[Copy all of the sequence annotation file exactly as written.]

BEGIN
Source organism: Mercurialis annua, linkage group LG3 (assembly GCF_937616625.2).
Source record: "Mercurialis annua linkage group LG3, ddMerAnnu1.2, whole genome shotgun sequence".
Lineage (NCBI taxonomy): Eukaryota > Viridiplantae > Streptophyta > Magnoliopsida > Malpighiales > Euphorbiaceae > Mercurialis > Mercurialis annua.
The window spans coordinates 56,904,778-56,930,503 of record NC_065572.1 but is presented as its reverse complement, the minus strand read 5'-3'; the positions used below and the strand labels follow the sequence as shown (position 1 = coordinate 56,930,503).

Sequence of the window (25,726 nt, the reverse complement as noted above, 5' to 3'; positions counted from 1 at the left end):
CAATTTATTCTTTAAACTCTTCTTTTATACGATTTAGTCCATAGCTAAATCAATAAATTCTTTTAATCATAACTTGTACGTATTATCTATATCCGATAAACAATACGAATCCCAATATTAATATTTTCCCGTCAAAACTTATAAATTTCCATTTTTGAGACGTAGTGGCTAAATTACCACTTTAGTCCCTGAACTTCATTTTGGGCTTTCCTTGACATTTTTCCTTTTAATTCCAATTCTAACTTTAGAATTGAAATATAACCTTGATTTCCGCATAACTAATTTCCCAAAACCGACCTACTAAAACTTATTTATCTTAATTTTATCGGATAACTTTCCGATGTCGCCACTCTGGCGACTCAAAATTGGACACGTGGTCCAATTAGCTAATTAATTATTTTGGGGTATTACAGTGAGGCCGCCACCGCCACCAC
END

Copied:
Source organism: Mercurialis annua, linkage group LG3 (assembly GCF_937616625.2).
Source record: "Mercurialis annua linkage group LG3, ddMerAnnu1.2, whole genome shotgun sequence".
Lineage (NCBI taxonomy): Eukaryota > Viridiplantae > Streptophyta > Magnoliopsida > Malpighiales > Euphorbiaceae > Mercurialis > Mercurialis annua.
The window spans coordinates 56,904,778-56,930,503 of record NC_065572.1 but is presented as its reverse complement, the minus strand read 5'-3'; the positions used below and the strand labels follow the sequence as shown (position 1 = coordinate 56,930,503).

Sequence of the window (25,726 nt, the reverse complement as noted above, 5' to 3'; positions counted from 1 at the left end):
CAATTTATTCTTTAAACTCTTCTTTTATACGATTTAGTCCATAGCTAAATCAATAAATTCTTTTAATCATAACTTGTACGTATTATCTATATCCGATAAACAATACGAATCCCAATATTAATATTTTCCCGTCAAAACTTATAAATTTCCATTTTTGAGACGTAGTGGCTAAATTACCACTTTAGTCCCTGAACTTCATTTTGGGCTTTCCTTGACATTTTTCCTTTTAATTCCAATTCTAACTTTAGAATTGAAATATAACCTTGATTTCCGCATAACTAATTTCCCAAAACCGACCTACTAAAACTTATTTATCTTAATTTTATCGGATAACTTTCCGATGTCGCCACTCTGGCGACTCAAAATTGGACACGTGGTCCAATTAGCTAATTAATTATTTTGGGGTATTACAGTGAGGCCGCCACCGCCACCAC